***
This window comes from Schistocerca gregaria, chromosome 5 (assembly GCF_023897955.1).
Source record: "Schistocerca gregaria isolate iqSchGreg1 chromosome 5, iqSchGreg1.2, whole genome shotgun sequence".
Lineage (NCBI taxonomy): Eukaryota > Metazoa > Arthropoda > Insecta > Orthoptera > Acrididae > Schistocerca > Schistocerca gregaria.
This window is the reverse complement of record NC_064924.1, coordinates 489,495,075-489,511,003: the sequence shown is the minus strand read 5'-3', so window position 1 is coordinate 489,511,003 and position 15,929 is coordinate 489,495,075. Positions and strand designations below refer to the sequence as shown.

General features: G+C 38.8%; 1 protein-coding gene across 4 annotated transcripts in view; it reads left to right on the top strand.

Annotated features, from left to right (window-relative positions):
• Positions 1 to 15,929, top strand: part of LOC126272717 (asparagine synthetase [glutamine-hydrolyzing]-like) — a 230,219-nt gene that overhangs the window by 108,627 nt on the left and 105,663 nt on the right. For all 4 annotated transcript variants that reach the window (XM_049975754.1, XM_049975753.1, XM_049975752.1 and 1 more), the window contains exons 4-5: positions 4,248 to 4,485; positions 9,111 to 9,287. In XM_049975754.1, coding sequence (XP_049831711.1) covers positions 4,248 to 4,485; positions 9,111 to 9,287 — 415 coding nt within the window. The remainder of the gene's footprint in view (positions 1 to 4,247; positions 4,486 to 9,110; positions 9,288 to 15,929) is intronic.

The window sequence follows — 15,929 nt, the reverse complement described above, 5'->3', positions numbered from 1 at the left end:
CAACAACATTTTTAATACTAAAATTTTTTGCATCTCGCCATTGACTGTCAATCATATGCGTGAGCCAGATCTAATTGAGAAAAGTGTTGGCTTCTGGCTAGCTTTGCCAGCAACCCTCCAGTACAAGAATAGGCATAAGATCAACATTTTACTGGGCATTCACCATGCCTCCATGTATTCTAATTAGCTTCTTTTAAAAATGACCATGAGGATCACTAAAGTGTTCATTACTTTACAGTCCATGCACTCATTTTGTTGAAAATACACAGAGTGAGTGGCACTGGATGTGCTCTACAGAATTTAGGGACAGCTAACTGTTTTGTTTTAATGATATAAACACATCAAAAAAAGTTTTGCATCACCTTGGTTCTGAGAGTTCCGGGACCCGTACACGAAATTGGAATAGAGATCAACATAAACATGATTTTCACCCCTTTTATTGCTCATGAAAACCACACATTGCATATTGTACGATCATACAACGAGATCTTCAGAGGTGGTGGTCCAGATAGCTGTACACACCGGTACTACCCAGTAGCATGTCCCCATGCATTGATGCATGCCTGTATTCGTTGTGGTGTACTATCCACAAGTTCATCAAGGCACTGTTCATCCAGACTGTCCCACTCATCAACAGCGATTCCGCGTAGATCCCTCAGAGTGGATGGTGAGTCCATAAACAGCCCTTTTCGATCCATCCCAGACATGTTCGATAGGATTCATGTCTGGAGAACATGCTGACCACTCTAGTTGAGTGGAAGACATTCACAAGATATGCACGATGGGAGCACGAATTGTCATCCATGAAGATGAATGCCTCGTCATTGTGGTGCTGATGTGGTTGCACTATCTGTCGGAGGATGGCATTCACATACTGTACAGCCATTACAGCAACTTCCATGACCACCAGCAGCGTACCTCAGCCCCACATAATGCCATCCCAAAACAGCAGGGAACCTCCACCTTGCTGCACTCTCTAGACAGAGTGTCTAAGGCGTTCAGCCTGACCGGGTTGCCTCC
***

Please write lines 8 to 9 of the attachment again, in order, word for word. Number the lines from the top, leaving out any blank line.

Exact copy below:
The window sequence follows — 15,929 nt, the reverse complement described above, 5'->3', positions numbered from 1 at the left end:
CAACAACATTTTTAATACTAAAATTTTTTGCATCTCGCCATTGACTGTCAATCATATGCGTGAGCCAGATCTAATTGAGAAAAGTGTTGGCTTCTGGCTAGCTTTGCCAGCAACCCTCCAGTACAAGAATAGGCATAAGATCAACATTTTACTGGGCATTCACCATGCCTCCATGTATTCTAATTAGCTTCTTTTAAAAATGACCATGAGGATCACTAAAGTGTTCATTACTTTACAGTCCATGCACTCATTTTGTTGAAAATACACAGAGTGAGTGGCACTGGATGTGCTCTACAGAATTTAGGGACAGCTAACTGTTTTGTTTTAATGATATAAACACATCAAAAAAAGTTTTGCATCACCTTGGTTCTGAGAGTTCCGGGACCCGTACACGAAATTGGAATAGAGATCAACATAAACATGATTTTCACCCCTTTTATTGCTCATGAAAACCACACATTGCATATTGTACGATCATACAACGAGATCTTCAGAGGTGGTGGTCCAGATAGCTGTACACACCGGTACTACCCAGTAGCATGTCCCCATGCATTGATGCATGCCTGTATTCGTTGTGGTGTACTATCCACAAGTTCATCAAGGCACTGTTCATCCAGACTGTCCCACTCATCAACAGCGATTCCGCGTAGATCCCTCAGAGTGGATGGTGAGTCCATAAACAGCCCTTTTCGATCCATCCCAGACATGTTCGATAGGATTCATGTCTGGAGAACATGCTGACCACTCTAGTTGAGTGGAAGACATTCACAAGATATGCACGATGGGAGCACGAATTGTCATCCATGAAGATGAATGCCTCGTCATTGTGGTGCTGATGTGGTTGCACTATCTGTCGGAGGATGGCATTCACATACTGTACAGCCATTACAGCAACTTCCATGACCACCAGCAGCGTACCTCAGCCCCACATAATGCCATCCCAAAACAGCAGGGAACCTCCACCTTGCTGCACTCTCTAGACAGAGTGTCTAAGGCGTTCAGCCTGACCGGGTTGCCTCC